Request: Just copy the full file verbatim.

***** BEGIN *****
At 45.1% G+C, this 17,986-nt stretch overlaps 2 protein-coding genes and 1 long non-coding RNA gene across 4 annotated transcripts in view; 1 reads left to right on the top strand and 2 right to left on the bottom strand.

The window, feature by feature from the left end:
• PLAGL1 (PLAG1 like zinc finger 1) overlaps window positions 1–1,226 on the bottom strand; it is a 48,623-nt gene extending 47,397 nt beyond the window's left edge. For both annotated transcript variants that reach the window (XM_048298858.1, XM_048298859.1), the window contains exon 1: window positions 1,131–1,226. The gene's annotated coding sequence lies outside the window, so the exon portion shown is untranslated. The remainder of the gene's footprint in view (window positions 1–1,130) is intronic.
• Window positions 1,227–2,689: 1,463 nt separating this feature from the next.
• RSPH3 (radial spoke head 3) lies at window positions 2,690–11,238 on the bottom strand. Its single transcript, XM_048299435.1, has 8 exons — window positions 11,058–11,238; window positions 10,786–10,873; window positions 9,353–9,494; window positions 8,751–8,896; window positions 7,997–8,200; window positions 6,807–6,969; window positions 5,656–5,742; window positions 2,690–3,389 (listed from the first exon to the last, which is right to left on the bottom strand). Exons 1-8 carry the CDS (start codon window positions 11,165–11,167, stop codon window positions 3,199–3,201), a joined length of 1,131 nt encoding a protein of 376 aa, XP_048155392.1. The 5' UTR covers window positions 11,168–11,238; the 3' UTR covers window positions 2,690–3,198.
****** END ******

At 45.1% G+C, this 17,986-nt stretch overlaps 2 protein-coding genes and 1 long non-coding RNA gene across 4 annotated transcripts in view; 1 reads left to right on the top strand and 2 right to left on the bottom strand.

The window, feature by feature from the left end:
• PLAGL1 (PLAG1 like zinc finger 1) overlaps window positions 1–1,226 on the bottom strand; it is a 48,623-nt gene extending 47,397 nt beyond the window's left edge. For both annotated transcript variants that reach the window (XM_048298858.1, XM_048298859.1), the window contains exon 1: window positions 1,131–1,226. The gene's annotated coding sequence lies outside the window, so the exon portion shown is untranslated. The remainder of the gene's footprint in view (window positions 1–1,130) is intronic.
• Window positions 1,227–2,689: 1,463 nt separating this feature from the next.
• RSPH3 (radial spoke head 3) lies at window positions 2,690–11,238 on the bottom strand. Its single transcript, XM_048299435.1, has 8 exons — window positions 11,058–11,238; window positions 10,786–10,873; window positions 9,353–9,494; window positions 8,751–8,896; window positions 7,997–8,200; window positions 6,807–6,969; window positions 5,656–5,742; window positions 2,690–3,389 (listed from the first exon to the last, which is right to left on the bottom strand). Exons 1-8 carry the CDS (start codon window positions 11,165–11,167, stop codon window positions 3,199–3,201), a joined length of 1,131 nt encoding a protein of 376 aa, XP_048155392.1. The 5' UTR covers window positions 11,168–11,238; the 3' UTR covers window positions 2,690–3,198.